We all know that modern aircraft are generally flown by a computer autopilot that tracks its position. Already, there is talk of replacing the co-pilot, perhaps both pilots, on cargo planes with robots or remote operators. We have also heard of progress with regard to the development of driverless cars.

But what about driverless ships? Autonomous ships are on their way.
Crewless ship technology involves controlling and piloting the ship remotely from a control centre in another part of the world. It is anticipated that within the next 5 years, the first commercial vessel to navigate itself entirely will be a short crossing ferry or a tug . It is possible that within a period of 15 years, crewless technology will be expanded to the large ocean going container ships.

The European Union’s MUNIN (Maritime Unmanned Navigation through Intelligence in Networks) project is an initiative to assess the legal, technological and economical feasibility of operating an autonomous ship during a sea voyage across the great oceans.

However, there are possible obstacles to consider. Firstly, such technology is likely to be very costly, particularly in its early stages and one must consider whether shipowners are in a position to invest in this initiative. Secondly, there are compliance and legal challenges that need to be overcome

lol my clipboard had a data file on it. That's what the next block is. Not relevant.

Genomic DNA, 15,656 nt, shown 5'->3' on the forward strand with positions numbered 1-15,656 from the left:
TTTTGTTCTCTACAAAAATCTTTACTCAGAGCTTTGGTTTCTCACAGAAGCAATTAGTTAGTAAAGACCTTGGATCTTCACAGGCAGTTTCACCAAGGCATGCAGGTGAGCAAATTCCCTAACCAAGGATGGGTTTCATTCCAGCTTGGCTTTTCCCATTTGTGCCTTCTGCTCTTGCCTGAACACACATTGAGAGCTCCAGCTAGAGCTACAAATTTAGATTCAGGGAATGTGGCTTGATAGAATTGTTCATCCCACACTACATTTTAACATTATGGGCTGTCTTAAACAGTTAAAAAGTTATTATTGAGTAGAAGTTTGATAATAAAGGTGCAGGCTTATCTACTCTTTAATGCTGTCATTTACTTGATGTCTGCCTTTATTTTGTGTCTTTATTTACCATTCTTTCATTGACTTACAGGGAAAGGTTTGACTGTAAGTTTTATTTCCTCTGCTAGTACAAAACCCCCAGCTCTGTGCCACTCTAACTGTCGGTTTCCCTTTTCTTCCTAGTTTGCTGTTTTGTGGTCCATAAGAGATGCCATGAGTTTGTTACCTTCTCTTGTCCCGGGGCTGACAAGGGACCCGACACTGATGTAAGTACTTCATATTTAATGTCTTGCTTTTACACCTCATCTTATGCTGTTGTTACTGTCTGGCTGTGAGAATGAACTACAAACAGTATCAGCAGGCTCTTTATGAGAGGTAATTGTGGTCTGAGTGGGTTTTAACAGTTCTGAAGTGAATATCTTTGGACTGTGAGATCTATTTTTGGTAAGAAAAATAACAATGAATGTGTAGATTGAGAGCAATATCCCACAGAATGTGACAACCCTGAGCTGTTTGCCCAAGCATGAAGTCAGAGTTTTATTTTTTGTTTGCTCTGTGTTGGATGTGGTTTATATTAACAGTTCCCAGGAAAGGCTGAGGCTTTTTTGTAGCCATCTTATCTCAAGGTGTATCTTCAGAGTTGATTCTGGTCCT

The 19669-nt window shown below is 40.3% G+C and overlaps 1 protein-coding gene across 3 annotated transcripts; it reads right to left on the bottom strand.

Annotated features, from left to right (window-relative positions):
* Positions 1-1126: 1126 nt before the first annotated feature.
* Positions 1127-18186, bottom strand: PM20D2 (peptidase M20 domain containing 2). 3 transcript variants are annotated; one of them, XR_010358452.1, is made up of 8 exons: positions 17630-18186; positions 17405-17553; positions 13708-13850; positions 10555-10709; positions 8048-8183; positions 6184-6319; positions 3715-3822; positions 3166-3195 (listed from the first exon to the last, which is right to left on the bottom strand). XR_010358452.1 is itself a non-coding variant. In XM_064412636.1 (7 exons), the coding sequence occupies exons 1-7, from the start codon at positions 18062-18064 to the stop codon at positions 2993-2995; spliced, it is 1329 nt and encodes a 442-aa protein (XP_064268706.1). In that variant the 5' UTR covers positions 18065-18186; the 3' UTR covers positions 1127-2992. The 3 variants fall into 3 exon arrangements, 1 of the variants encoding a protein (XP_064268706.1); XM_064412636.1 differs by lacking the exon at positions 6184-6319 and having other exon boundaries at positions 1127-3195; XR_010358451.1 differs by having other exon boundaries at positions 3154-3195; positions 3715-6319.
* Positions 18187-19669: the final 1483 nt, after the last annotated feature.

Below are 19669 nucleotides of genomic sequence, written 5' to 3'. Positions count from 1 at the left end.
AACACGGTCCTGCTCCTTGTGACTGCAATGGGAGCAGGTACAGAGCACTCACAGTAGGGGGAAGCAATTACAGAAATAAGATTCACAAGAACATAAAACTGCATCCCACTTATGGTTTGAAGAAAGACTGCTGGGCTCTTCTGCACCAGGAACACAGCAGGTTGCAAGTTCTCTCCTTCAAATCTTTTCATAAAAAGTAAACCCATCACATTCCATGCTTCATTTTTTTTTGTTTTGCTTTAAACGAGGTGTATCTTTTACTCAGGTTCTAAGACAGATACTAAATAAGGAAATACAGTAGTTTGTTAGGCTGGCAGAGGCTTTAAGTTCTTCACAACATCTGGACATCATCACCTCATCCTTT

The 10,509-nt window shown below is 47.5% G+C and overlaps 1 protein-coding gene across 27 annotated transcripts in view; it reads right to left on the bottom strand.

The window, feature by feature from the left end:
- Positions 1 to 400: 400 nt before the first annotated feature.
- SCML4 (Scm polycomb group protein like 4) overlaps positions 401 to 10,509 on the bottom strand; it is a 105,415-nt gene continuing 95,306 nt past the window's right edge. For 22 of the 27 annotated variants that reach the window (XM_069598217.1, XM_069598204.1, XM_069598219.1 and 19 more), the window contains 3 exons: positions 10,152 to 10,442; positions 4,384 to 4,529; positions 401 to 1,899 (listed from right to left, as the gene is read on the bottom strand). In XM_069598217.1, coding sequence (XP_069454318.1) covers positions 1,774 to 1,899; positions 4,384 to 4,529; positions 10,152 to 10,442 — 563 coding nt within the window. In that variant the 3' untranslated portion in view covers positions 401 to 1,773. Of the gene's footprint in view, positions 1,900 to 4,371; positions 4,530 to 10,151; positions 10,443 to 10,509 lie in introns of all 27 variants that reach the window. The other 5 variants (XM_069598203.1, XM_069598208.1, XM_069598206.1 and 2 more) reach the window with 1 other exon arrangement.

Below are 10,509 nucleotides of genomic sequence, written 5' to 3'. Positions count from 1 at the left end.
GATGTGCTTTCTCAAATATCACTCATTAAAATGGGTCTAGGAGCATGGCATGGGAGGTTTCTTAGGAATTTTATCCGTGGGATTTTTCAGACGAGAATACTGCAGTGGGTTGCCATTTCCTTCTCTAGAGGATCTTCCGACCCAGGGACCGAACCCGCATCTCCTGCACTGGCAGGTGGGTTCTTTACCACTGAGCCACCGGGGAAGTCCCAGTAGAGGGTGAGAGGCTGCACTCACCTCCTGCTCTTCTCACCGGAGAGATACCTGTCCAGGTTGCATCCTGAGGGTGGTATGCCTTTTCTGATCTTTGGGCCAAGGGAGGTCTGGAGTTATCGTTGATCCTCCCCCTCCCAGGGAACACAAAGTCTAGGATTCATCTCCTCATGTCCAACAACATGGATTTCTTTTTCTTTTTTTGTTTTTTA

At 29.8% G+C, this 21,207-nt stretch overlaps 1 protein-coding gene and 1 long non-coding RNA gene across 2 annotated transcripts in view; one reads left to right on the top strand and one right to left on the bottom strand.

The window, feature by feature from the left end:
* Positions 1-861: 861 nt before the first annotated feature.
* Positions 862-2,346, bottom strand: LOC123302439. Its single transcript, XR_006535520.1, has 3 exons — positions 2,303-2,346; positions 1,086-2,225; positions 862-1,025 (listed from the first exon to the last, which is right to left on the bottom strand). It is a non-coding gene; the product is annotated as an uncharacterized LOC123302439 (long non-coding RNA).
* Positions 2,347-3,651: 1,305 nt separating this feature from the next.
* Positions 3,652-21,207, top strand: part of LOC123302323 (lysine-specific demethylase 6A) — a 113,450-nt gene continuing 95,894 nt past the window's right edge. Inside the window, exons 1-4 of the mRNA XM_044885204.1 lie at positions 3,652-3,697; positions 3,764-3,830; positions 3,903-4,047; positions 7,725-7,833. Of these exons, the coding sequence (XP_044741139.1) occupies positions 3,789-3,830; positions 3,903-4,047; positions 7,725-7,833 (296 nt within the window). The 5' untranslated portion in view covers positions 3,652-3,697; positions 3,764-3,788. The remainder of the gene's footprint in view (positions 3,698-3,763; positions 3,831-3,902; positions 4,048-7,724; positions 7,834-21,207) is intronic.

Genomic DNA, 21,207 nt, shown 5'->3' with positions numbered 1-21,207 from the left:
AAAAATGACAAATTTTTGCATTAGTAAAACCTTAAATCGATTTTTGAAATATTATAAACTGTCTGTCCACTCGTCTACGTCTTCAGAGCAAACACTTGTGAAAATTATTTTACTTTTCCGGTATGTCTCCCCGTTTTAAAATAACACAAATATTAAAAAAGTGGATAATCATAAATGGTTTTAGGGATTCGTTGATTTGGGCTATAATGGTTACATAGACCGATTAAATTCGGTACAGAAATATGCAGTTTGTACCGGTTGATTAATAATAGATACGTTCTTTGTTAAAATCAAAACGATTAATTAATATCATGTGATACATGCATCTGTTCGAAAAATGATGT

One must also consider whether such ships should retain at least one crew member to handle maintenance issues and emergencies such as an oil spill. Lastly, ports and harbours will need to consider what changes are required to accommodate crewless ships entering the port.

On the plus side, it is suggested that savings could be achieved through the replacement of crew and crew related quarters (galley and sleeping quarters) with additional cargo space.
From an insurance perspective, there is also an advantage that crew related injury claims could be eliminated.

But the era of autonomous ships must address risk management concerns over the safety of cargo, the failure of technology leading to disasters at sea without the benefit of immediate human intervention to help mitigate losses and, of course, such matters as the threat of piracy.